Illustrations by Tristin Williams

Navigating through life with love and support

Editor’s Note: Due to the nature and sensitivity of mental health, we have chosen not to reveal last names of the participants in this story. This is part 2 of 2.

Common mental health disorders for Latinos include anxiety disorder, major depression, PTSD and substance abuse, according to the National Alliance on Mental Illness.

Cultural taboos and stigmas keep many in the Latino community from seeking help. The perception, according to an article on Medical News Today, is that seeking outside help is inappropriate, embarrassing or even shameful. 

The article adds that potential stigmatization may cause people to conceal mental health problems for fear of being criticized or potential consequences of having depression or other mental illnesses that could make them undesirable.

Because of this, many in the Hispanic community are less likely to discuss problems they are having and decide not to seek treatment. This is more common with Latino men. 

Heather Garcia, a licensed counselor at Del Mar College, said the concept of machismo is prevalent when it comes to attitudes toward mental health. 

“Maybe going into a counseling room to talk your feelings is not going to be considered such a manly thing,” Garcia said. “For Latino men, that concept of machismo is very indicative of ‘that’s probably not going to be something that I’m going to be comfortable doing.’ ”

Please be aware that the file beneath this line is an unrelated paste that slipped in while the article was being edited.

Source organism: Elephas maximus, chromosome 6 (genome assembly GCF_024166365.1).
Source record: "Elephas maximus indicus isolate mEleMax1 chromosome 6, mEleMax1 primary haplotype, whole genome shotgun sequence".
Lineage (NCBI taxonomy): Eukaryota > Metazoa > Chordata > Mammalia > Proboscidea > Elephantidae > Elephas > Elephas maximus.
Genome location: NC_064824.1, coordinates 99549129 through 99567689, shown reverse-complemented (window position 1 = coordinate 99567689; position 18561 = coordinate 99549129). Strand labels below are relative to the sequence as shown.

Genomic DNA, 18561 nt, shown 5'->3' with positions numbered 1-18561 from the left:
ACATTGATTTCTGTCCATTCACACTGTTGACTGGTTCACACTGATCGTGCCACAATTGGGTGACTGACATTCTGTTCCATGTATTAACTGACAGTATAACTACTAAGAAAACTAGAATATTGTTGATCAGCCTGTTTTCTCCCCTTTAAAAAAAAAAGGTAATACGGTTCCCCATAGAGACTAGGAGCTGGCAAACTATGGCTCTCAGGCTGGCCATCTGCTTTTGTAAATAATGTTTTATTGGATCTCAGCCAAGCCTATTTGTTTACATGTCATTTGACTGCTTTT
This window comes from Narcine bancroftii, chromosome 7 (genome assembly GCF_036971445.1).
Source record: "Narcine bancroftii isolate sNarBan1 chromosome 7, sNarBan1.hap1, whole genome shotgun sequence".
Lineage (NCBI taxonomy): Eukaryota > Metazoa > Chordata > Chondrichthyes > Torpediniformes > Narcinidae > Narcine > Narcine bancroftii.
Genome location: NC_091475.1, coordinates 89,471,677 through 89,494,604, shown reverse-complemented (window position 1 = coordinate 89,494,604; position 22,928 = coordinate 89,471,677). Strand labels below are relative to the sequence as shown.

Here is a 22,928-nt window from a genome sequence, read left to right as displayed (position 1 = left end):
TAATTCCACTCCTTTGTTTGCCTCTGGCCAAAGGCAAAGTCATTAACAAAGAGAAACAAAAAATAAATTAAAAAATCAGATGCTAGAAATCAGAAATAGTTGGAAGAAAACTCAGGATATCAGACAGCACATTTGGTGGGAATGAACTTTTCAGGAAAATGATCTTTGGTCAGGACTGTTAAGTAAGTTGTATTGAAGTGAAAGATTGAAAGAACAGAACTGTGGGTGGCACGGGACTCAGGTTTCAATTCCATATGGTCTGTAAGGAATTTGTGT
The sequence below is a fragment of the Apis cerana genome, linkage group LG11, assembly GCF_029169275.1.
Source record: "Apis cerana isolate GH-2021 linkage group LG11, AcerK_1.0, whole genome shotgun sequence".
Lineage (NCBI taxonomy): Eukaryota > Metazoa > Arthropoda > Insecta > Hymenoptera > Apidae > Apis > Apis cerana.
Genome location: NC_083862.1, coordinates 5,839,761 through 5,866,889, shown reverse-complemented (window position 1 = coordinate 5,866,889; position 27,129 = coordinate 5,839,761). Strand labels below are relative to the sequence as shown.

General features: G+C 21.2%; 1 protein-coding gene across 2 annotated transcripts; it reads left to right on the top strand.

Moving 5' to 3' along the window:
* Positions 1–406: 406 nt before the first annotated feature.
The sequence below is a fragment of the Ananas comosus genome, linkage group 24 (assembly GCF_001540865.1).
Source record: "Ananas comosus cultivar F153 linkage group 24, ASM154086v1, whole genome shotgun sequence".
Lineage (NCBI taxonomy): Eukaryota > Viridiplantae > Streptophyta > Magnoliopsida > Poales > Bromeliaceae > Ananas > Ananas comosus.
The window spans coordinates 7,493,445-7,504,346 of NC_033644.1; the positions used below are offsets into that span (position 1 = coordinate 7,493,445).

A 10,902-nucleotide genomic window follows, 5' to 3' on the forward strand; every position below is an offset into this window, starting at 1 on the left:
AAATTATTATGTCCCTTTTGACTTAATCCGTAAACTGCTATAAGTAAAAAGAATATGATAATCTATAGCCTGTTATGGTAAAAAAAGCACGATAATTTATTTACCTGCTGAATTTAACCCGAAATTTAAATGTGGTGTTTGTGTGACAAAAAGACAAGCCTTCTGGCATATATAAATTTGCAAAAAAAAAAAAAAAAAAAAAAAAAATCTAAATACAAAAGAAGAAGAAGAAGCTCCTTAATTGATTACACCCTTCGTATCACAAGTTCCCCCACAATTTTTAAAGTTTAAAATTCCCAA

Latino men are often taught that having feelings and emotions is not acceptable, according to Garcia, and therefore, it becomes difficult to decipher what they are feeling. They have no knowledge of what they are feeling because they’ve always been taught that vulnerability, crying and feeling weak are not things that Hispanic men ascribe to.  

“It becomes more difficult when we look at the concept of why that hinders a lot of Latino men to come in,” Garcia said. “To be fair, the concept of marianismo, which is ascribed to the Latina women, can be very similar to where we don’t showcase our problems.

“We are strong, we don’t cry. We take care of our homes and nobody else comes into it because we give it our all,” Garcia said. “There are oftentimes where that concept can also hinder Latina women from going into counseling.”

LEARNING TO OPEN UP

Steve Espinoza was raised to think depression was not real. He was told that if he felt sad, just get over it and be happy. 

“I think that’s something a lot of older generation Latinos are used to,” Espinoza said. “Unfortunately, they pushed that on their kids.”

This was one reason Espinoza created Footprints Corpus Christi, a local peer-to-peer group for individuals who are suffering from mental illness to be able to share with others like them in a safe and comfortable environment without having to worry about the stigma of going to seek professional help.